Dry January might be over, but the sober curious movement is not — here’s why

The beginning of the year marks an opportunity for people to create resolutions to carry them into the months ahead with intention and mindfulness, often centered around becoming a healthier, more ideal version of themselves. For nearly 1 in 5 adults, the year also kicks off with participation in what’s been coined “Dry January,” or the avoidance of consuming alcohol for the month, often as an attempt to reset from the overindulgence of the holiday season.

Compared to 2021, studies show this year there’s been a rise in participation in the month of sobriety — most notably among millennials. So, with the finish line of the month already in 2022’s rearview, it’s worth exploring the larger cultural movement around participating in an alcohol-free lifestyle known as sober curiosity.

As part of a broader trend towards sobriety, the sober curiosity movement is one that’s gained traction with efforts of authors of drinking recovery memoirs and social media influencers at the forefront. Most literature in the sober curiosity space takes the approach toward fostering dialogue around sobriety and abstaining from alcohol as a healthy lifestyle choice. People looking to examine whether or not the status quo of alcohol is working for them but who may not identify with the term “alcoholic” make up many of the voices inside the sober curious movement.

For many, the COVID-19 pandemic and lockdown measures set the stage for a more thorough evaluation of the role alcohol consumption plays in their lives. According to an American Psychological Association poll of 3,013 adults, 23% reported drinking more to cope with stress during the pandemic.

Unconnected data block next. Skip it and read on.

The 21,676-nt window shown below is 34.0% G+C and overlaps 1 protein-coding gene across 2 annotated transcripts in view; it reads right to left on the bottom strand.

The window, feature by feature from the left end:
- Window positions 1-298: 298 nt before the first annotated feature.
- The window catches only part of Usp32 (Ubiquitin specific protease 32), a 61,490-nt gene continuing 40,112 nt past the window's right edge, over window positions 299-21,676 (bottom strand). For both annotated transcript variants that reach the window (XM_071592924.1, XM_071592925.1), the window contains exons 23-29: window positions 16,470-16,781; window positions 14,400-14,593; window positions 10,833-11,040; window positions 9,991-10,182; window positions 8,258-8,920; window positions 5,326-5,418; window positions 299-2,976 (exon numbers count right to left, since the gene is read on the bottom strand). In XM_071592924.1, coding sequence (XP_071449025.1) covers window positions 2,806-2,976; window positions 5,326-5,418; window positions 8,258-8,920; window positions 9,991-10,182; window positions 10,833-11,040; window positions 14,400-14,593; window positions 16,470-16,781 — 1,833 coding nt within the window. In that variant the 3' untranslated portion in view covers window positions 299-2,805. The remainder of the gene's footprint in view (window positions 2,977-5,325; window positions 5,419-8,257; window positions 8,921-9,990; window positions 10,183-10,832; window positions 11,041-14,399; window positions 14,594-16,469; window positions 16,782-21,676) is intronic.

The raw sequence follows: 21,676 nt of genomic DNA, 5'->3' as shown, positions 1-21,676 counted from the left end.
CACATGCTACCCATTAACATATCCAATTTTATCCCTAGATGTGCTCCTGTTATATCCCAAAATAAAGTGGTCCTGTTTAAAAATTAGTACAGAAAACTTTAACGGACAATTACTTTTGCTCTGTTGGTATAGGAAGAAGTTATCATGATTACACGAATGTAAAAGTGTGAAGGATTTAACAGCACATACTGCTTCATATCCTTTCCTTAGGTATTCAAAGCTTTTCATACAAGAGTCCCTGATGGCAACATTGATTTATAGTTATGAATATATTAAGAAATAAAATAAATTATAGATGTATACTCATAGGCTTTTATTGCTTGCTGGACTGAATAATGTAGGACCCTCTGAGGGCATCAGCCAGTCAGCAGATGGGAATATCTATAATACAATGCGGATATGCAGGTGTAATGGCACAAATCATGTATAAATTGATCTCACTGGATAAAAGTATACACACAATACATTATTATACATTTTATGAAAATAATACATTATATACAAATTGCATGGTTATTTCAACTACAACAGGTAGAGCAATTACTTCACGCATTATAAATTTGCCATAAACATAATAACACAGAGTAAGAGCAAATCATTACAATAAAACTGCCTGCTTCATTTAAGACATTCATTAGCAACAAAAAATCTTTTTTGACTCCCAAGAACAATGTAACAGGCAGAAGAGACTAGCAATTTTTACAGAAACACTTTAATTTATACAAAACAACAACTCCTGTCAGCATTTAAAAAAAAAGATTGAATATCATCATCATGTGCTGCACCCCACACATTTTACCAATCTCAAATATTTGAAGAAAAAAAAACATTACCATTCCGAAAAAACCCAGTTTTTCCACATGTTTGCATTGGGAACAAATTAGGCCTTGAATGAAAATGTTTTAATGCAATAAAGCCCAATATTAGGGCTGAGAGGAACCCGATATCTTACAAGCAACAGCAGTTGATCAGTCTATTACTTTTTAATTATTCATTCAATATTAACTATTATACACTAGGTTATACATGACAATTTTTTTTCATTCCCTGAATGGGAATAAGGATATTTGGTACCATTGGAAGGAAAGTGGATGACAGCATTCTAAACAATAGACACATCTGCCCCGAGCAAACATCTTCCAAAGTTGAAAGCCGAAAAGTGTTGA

Anyone who’s experienced a nagging hangover or a restless night of sleep after consuming alcohol can attest to the toll it takes on your body long after you’re enjoying those cocktails at happy hour. In a podcast for the American Psychological Association, addiction researcher and psychologist Katie Witkiewitz, PhD, discussed those effects and more in detail.

“What we know is that alcohol is toxic,” Dr. Witkiewitz told the APA. “It actually requires work from the liver to clear it out. It impacts all systems of the body… the brain as well. Our latest work is showing that any reduction in drinking is associated with mental and physical benefits. Even reducing by one drink a day, or reducing from four drinks to two drinks, you're going to see benefits.”

Dr. Witkiewitz noted that people who gave up alcohol for a more extended period of time reported improvements in their quality of sleep and sleep patterns, as well. According to the CDC, some of the long term health effects of excessive alcohol consumption include high blood pressure, heart disease, stroke, liver disease, weakened immune systems, memory problems, and mental health problems. With reports of more overall energy and surface level changes like a more improved complexion, it makes sense that more people are switching to an alcohol free (or reduced) lifestyle to reap the benefits.

Despite the reasoning of why people are gravitating towards alcohol-free lifestyles, at the core of sober curiosity is a movement of people deciding to reevaluate their relationship with alcohol and as a result, take a more mindful approach to their well-being. This focus on mindfulness and staying tuned into undesirable symptoms is an approach you can take to the way you handle your overall health and wellness needs.

Because you’re tuned in to your body’s symptoms and needs in a way nobody else can be, being proactive is the first line of defense of feeling your best. That means whether you’re someone who participated in Dry January, you’re ready to enjoy your next happy hour, or you have interest in pursuing a sober curious lifestyle, the decision to advocate for your own health and wellness needs is one that will always be on trend.


  1. Dry January Movement Grows in 2022, but for Many It’s More Damp Than Dry. Morning Consult. URL. Accessed January 24, 2022.
  2. Speaking of Psychology: Sober curious. American Psychological Association. URL. Accessed January 24, 2022.
  3. Alcohol Use and Your Health. CDC. URL. Accessed January 24, 2022.
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